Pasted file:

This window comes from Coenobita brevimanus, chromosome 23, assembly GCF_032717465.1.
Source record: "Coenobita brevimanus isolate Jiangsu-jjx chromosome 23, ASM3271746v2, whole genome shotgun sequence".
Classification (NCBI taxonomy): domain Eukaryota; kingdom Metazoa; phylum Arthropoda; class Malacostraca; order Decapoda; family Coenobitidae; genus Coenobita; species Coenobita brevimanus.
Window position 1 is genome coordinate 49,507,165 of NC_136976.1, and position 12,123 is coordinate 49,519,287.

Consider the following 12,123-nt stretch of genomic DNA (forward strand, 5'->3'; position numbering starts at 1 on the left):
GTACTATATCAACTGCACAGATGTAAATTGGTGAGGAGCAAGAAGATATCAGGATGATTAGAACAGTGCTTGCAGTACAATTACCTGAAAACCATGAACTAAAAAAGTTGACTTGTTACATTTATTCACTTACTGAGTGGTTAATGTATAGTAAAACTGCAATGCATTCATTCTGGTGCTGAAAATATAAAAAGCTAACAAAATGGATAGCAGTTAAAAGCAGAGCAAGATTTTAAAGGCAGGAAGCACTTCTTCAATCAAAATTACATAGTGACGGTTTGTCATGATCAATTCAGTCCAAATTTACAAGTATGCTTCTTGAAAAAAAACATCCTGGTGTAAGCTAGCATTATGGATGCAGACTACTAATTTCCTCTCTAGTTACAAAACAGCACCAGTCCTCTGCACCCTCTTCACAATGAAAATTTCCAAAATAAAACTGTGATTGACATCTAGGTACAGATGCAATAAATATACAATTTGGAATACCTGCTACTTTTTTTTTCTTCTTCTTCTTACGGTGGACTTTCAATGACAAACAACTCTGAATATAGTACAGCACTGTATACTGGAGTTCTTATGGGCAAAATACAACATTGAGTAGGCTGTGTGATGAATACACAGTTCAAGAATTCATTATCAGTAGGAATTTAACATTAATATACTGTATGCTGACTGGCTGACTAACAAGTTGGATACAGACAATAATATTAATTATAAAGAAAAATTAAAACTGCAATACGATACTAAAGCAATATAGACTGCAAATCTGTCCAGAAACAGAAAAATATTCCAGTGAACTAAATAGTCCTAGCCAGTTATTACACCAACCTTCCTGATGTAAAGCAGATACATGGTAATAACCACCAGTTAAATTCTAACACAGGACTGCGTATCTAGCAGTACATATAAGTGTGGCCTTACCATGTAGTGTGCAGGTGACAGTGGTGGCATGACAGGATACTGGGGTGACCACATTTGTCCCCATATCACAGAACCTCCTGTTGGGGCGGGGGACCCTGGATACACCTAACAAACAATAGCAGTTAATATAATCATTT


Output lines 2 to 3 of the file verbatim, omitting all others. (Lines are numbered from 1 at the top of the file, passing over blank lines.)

Source record: "Coenobita brevimanus isolate Jiangsu-jjx chromosome 23, ASM3271746v2, whole genome shotgun sequence".
Classification (NCBI taxonomy): domain Eukaryota; kingdom Metazoa; phylum Arthropoda; class Malacostraca; order Decapoda; family Coenobitidae; genus Coenobita; species Coenobita brevimanus.